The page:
12 goals scored in 13 matches in the second half of last season meant that Petrolul could avoid an immediate return to the second flight, but also that the 26 years old striker will enjoy some attention this summer. According to the former manager, Valeriu Rachita, the man that signed Younes back in March for 150.000 Euros – a sum that he didn’t even had to pay upfront – the Tunisian had a highest bid of 1,5 million Euros this summer, coming from a 1.Bundesliga club. Later, he revealed that it was Hannover 96 the team that wanted the player, but the yellow-blue outfit had already decided to keep him, offering a new and better deal, lasting until June 2015. A mistake, in my opinion, financially speaking, but a good move for the team’s ambitions, if we look at the way the season started for the Yellow Wolves, with a 5-0 win against Ceahlaul Piatra-Neamt.
Hamza was used upfront, alongside the young Romanian international Gicu Grozav – once at Standard Liege -, and the partnership worked like a charm. If Grozav scored once, offered two assists and was also involved in the move that lead to the last goal, the Tunisian striker scored an impressive hattrick, which gets his average above one goal per match in Liga I! He’s now got 15 in just a few months, while the all-time best foreign striker to have ever featured in Liga I, FC Vaslui’s Wesley, has 62 goals scored since September 2009. The Brazilian scored a brace as well in the first round and the most exciting strikers in Romania will meet next weekend, in a very attractive match scheduled on Saturday evening, in Vaslui.
Let me give you the facts straight away. Two days ago, the following story “leaked” from Petrolul’s offices: “A foreign investment fund ran, among others, by Sven-Goran Eriksson, is interested in taking over the club”. A day later, when it was all still in the dark, the manager Valeriu Rachita, who had already announced his intention to leave this summer, looked for a stronger effect and came out himself with the story on national television. Then, local media presented a written (and already registered with the Local Council of Ploiesti) letter of intent, signed by a certain Nicola Imputato, speaking on behalf of Seamed, an investment bank with offices in London and Auckland. Of course, Eriksson was the name that was going to get everyone’s attention, the most important piece of the puzzle!
All this has been all over the news in the past two days and who could have missed it? Nobody, really! Unfortunately, though, you get the same answer if you browse through the media channels – both local and national – to find out if someone really checks such a story before selling it to the fans. Nobody…
Thanks to Jamie Jackson and David Hills, from The Guardian, who were kind enough to give me a hand, the story reached the coach, who firmly denied any involvement. So, why was the Swede’s name involved in this story in the first place? For business or political interest? My guess is for both :-)
It’s possible that the Italian guy who sent the letter wanted to get the attention of the authorities – although the club that survived in recent years only thanks to public funds now belongs to a businessman – and Eriksson’s famous enough for his recent interest in all sorts of deals, as long as the right amount of money is at stake. It’s also possible that, with the current mayor of Ploiesti, Andrei Volosevici, involved in a desperate campaign to get himself re-elected wasn’t surprised at all by the arrival of this attractive proposal for the future of the club. He will want every vote and football fans would love the idea of challenging for the title one season after barely avoiding relegation. And, with the vote scheduled on the 10th of June, this kind of story does come up at the right time, doesn’t it?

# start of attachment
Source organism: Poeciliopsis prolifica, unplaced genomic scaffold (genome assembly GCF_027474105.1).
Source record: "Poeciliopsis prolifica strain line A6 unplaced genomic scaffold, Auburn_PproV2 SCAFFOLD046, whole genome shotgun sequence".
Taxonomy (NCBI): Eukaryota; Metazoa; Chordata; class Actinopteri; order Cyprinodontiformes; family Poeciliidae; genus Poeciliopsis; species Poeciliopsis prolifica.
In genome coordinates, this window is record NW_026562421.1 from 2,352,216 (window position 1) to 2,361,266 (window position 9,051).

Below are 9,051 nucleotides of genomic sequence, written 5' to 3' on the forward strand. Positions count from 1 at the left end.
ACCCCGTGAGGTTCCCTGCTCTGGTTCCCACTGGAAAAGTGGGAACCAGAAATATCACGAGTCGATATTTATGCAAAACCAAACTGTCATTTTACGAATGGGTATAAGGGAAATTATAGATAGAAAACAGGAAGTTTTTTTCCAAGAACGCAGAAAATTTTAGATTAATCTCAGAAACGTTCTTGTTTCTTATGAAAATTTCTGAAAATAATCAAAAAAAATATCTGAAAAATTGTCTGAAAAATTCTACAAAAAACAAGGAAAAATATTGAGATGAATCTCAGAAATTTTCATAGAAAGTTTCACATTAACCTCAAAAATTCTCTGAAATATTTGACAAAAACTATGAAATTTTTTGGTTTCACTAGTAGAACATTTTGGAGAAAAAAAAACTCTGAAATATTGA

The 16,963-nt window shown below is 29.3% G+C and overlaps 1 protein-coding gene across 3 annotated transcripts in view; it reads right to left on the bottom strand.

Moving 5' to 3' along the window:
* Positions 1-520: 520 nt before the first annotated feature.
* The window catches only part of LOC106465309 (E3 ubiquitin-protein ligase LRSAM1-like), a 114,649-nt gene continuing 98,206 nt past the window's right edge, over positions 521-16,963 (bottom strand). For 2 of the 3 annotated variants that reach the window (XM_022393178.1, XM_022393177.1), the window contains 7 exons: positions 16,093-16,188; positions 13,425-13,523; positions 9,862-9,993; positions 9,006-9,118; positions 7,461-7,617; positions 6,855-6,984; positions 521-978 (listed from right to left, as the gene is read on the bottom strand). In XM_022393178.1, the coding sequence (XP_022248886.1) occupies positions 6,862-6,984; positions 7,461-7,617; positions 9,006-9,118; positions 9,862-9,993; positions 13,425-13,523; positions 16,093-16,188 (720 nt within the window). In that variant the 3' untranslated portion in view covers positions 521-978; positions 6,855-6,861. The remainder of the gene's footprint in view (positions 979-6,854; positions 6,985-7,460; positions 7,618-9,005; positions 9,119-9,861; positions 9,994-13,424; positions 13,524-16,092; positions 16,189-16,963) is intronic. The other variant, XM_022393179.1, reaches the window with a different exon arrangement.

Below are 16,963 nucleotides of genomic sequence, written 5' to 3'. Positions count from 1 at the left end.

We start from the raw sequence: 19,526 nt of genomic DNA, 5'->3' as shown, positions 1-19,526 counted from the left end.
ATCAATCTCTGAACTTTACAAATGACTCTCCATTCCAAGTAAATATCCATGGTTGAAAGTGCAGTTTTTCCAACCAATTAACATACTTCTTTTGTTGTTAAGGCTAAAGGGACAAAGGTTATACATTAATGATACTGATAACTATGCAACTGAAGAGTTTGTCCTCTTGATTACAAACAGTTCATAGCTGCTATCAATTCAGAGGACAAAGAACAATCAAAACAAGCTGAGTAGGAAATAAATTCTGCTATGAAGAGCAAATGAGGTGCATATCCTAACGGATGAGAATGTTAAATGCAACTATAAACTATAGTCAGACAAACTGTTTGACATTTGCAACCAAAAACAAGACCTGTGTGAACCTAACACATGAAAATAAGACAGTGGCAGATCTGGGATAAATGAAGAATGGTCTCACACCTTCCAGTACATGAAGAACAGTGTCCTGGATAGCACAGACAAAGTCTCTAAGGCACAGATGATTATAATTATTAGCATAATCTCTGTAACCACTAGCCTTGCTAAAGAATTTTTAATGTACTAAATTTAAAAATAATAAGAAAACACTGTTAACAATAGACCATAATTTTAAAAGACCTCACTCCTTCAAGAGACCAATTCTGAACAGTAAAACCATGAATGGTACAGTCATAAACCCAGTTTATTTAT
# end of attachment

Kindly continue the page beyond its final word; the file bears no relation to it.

David Conn’s excellent piece from The Guardian on the rise of Swansea is definitely worth a read. You can find it here and I will draw now a parallel. Using less words and a large number of spelling and grammar mistakes, I’d like to offer you the story of Petrolul Ploiesti, one I know in detail, as we’re talking about the club from my home town.
It all started years ago, when Liviu Luca, the leader of one of the biggest unions in Romania, got hold of the club without paying a dime, switching one day from sponsor to owner without anyone opposing what seemed like a natural move at that time. It was a good period for Petrolul, who had just won their last domestic trophy, the Romanian Cup. Years went by and during a season that saw the team finish the first half in second place just to give up the fight in the spring, “offering” points to all those in need, it became clear that sporting success is not among the owners’ priorities.
Luca, just like Ninth Floor did with Swansea, publicly asked for 1 US Dollar to give up the club, at a meeting with the local journalists. The owner of a newspaper, now running for mayor in Ploiesti, Iulian Badescu, wrote a letter of intent that very day and presented an official offer. Of course, Luca (who once asked his players to fix a match, having a gun on the table!) was bluffing and the club remained one of the means to use the union’s money in a way that, in the end, got him in trouble with the law… Bad call for Luca, worse for Petrolul, whose fans had to wait for years to see once again a glimmer of hope when another journalist, Dragos Patraru (my cousin and best friend), initiated a local movement called “Petrolul e al nostru” (Petrolul is ours), hoping to get the club back from the current shareholders and offer it back to the city.